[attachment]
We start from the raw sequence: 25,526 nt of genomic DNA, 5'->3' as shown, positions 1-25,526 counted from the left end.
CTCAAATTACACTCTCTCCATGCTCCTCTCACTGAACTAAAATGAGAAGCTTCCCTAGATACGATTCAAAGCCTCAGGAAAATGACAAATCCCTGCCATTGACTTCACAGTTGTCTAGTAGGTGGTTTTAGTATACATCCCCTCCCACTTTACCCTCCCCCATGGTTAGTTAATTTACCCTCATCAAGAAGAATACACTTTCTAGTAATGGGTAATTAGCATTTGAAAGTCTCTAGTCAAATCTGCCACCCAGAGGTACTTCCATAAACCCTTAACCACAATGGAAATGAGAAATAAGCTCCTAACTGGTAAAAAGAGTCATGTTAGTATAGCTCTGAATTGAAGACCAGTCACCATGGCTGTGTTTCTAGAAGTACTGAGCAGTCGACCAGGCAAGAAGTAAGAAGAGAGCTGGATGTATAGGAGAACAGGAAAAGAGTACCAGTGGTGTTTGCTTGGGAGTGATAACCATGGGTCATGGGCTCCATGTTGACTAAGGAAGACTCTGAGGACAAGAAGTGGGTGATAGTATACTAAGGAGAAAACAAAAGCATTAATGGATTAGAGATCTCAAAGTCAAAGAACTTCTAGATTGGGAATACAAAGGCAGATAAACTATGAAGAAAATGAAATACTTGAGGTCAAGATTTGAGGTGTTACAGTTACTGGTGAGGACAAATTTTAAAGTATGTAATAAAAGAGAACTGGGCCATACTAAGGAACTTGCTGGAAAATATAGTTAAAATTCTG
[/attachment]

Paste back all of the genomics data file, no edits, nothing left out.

We start from the raw sequence: 25,526 nt of genomic DNA, 5'->3' as shown, positions 1-25,526 counted from the left end.
CTCAAATTACACTCTCTCCATGCTCCTCTCACTGAACTAAAATGAGAAGCTTCCCTAGATACGATTCAAAGCCTCAGGAAAATGACAAATCCCTGCCATTGACTTCACAGTTGTCTAGTAGGTGGTTTTAGTATACATCCCCTCCCACTTTACCCTCCCCCATGGTTAGTTAATTTACCCTCATCAAGAAGAATACACTTTCTAGTAATGGGTAATTAGCATTTGAAAGTCTCTAGTCAAATCTGCCACCCAGAGGTACTTCCATAAACCCTTAACCACAATGGAAATGAGAAATAAGCTCCTAACTGGTAAAAAGAGTCATGTTAGTATAGCTCTGAATTGAAGACCAGTCACCATGGCTGTGTTTCTAGAAGTACTGAGCAGTCGACCAGGCAAGAAGTAAGAAGAGAGCTGGATGTATAGGAGAACAGGAAAAGAGTACCAGTGGTGTTTGCTTGGGAGTGATAACCATGGGTCATGGGCTCCATGTTGACTAAGGAAGACTCTGAGGACAAGAAGTGGGTGATAGTATACTAAGGAGAAAACAAAAGCATTAATGGATTAGAGATCTCAAAGTCAAAGAACTTCTAGATTGGGAATACAAAGGCAGATAAACTATGAAGAAAATGAAATACTTGAGGTCAAGATTTGAGGTGTTACAGTTACTGGTGAGGACAAATTTTAAAGTATGTAATAAAAGAGAACTGGGCCATACTAAGGAACTTGCTGGAAAATATAGTTAAAATTCTG